Advanced client for the PostgREST API
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README.md

PostgREST Client

js-standard-style

Isomorphic and integratabtle with any JavaScript framework, the PostgREST JavaScript client provides powerful bindings and features to be used exclusively with PostgREST APIs.

Usage

  1. Install with NPM in your project‘s folder.

    $ npm install postgrest-client
  2. Require in your JavaScript code and create a new instance of the API.

    var PostgREST = require('postgrest-client')
    
    var Api = new PostgREST('https://postgrest.herokuapp.com')

TODO: Specific PostgREST client builds for use outside of the Node.JS/NPM/CommonJS ecosystem.

Isomorphic

As JavaScript grows it more and more begins to fulfill the promise of its namesake, Java: write once, run everywhere. The PostgREST client follows this goal. Whether it be a Node.JS server, a browser, or a refrigerator you should have a connection to your PostgREST API.

Keeping the file size as small as possible is another requirement of this goal. Having users download a mammoth JavaScript library is never fun, therefore the PostgREST client will always try to be as small as possible.

Convenience

PostgREST client provides a great range of methods specifically designed for the wants and needs of JavaScript developers including chaining and advanced promise support. As promises are the future of JavaScript async code PostgREST fully embraces them. Using the PostgREST client in an async/await context couldn‘t be more easy.

async function fetchPosts(authorId) {
  return await Api.get('/posts').match({ authorId })
}

Feature checklist for 2.0

  • Advanced caching.
  • Response denormalization.
  • Reactivity.

Future Features

  • Web socket integration.
  • Data validation with schemas.
  • Warnings for using outdated PostgREST instances.

API

Currently, the PostgREST client is a simple skin over superagent. For a detailed explanation of all available base features, please see the superagent documentation. All enhancements will be described here.

Api

The entry point to the client. This is a class which should be initialized for every PostgREST instance you have. It takes one string parameter, the root URL of the API.

var api = new Api('https://postgrest.herokuapp.com')

Api#request(method, path)

Creates a new ApiRequest object which has a reference to the Api class. Accepts a method and a path parameter. It also has aliases for the most common methods.

api.request('get', '/sessions')
api.get('/sessions')
api.post('/speakers')
api.patch('/speakers')
api.delete('/speakers')
api.options('/sponsors')

ApiRequest

Extends functionality from the superagent request class. It has complete backwards compatibility except for the #end() method which now returns a promise and does not accept a callback. An ApiRequest is also then-able which means it may be treated like a promise.

When resolved, instead of returning the entire response, only the data object is returned. Some non-enumerable properties are attached to the data object such as fullLength which is an integer representing the total count of objects in the collection.

var request = api.get('/sessions') // This is an `ApiRequest` object.

api.get('/sessions').then(data => console.log(data)) // Will print the data array.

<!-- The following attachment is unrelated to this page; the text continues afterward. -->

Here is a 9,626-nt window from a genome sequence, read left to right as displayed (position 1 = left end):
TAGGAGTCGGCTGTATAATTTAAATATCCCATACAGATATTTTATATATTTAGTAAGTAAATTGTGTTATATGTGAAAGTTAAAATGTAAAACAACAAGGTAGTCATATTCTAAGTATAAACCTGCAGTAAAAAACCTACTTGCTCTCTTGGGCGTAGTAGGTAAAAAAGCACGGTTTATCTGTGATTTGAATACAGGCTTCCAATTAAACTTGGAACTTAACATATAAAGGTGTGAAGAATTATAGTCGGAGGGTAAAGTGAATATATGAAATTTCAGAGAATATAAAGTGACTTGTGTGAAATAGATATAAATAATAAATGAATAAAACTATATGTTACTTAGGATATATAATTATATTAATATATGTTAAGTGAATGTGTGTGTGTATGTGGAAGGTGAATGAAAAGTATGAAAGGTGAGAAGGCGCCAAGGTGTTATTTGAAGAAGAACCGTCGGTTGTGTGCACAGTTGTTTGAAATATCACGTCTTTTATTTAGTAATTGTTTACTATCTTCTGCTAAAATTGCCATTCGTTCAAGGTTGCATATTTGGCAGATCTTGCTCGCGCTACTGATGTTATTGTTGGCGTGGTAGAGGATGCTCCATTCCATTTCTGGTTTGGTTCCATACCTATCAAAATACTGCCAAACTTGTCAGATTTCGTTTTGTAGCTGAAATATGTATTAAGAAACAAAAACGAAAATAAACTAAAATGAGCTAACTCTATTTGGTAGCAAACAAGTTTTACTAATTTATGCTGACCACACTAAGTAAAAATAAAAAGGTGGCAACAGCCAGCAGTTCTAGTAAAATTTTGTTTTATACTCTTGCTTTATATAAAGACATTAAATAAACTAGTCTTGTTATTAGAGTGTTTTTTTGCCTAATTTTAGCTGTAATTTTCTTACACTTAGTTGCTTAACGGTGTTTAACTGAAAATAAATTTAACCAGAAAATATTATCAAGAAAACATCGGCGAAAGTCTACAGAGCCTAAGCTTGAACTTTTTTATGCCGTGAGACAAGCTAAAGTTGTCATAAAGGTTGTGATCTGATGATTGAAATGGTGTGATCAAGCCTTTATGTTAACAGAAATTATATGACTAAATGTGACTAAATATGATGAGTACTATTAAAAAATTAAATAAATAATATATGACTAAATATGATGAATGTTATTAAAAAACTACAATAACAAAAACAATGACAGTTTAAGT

api.get('/sessions').end().then(data => console.log(data)) // Behaves the exact same as above.

ApiRequest#auth(userOrToken, pass?)

When passed a single string, the request will be authenticated using the Bearer scheme. Two parameters will be the Basic scheme. An object with user and pass properties will also use the Basic scheme.

api.get('/speakers').auth('bob', 'password') // Basic
api.get('/speakers').auth({ user: 'bob', pass: 'password' }) // Basic
api.get('/speakers').auth('xyz') // Bearer

ApiRequest#match(filterObject)

Takes an object and adds it to the query string except it also adds an eq. prefix to all the values.

api.get('/speakers').match({ featured: true }) // /speakers?featured=eq.true

ApiRequest#select(selectString)

Takes a select string, strips all whitespace, and sets it to the query string. Helpful if you would like to write your select strings in an indented syntax.

api.get('/sessions').select(`
  start_time,
  end_time,
  speaker {
    name,
    twitter
  }
`)

ApiRequest#order(property, ascending = false, nullsFirst = false)

Designates what order the response objects will be in.

api.get('/sessions').order('start_time', true)

ApiRequest#range(from, to?)

The range of items to select from the collection. If the second parameter, to, is not defined all remaining objects will be selected.

api.get('/speakers').range(0, 5)
api.get('/speakers').range(2, 4)
api.get('/speakers').range(5)

ApiRequest#single()

Sets the Prefer header to plurality=singular. This tells the API that you want the first object of the collection back, not an array.

api.get('/speakers').match({ id: 1 }).single()

ApiRequest#[filter](property, value)

These methods allows you to filter a request with ease. It takes the property and the value to filter by and uses the method name as the operation.

Supported abbreviations are:

  • eq
  • gt
  • lt
  • gte
  • lte
  • like
  • ilike
  • is
  • in
  • not
api.get('/sessions').gt('start_time', Date.now())
api.get('/speakers').eq('twitter', 'calebmer')
api.get('/speakers').in('twitter', ['begriffs', 'ruslantalpa', 'diogob', 'adambaker'])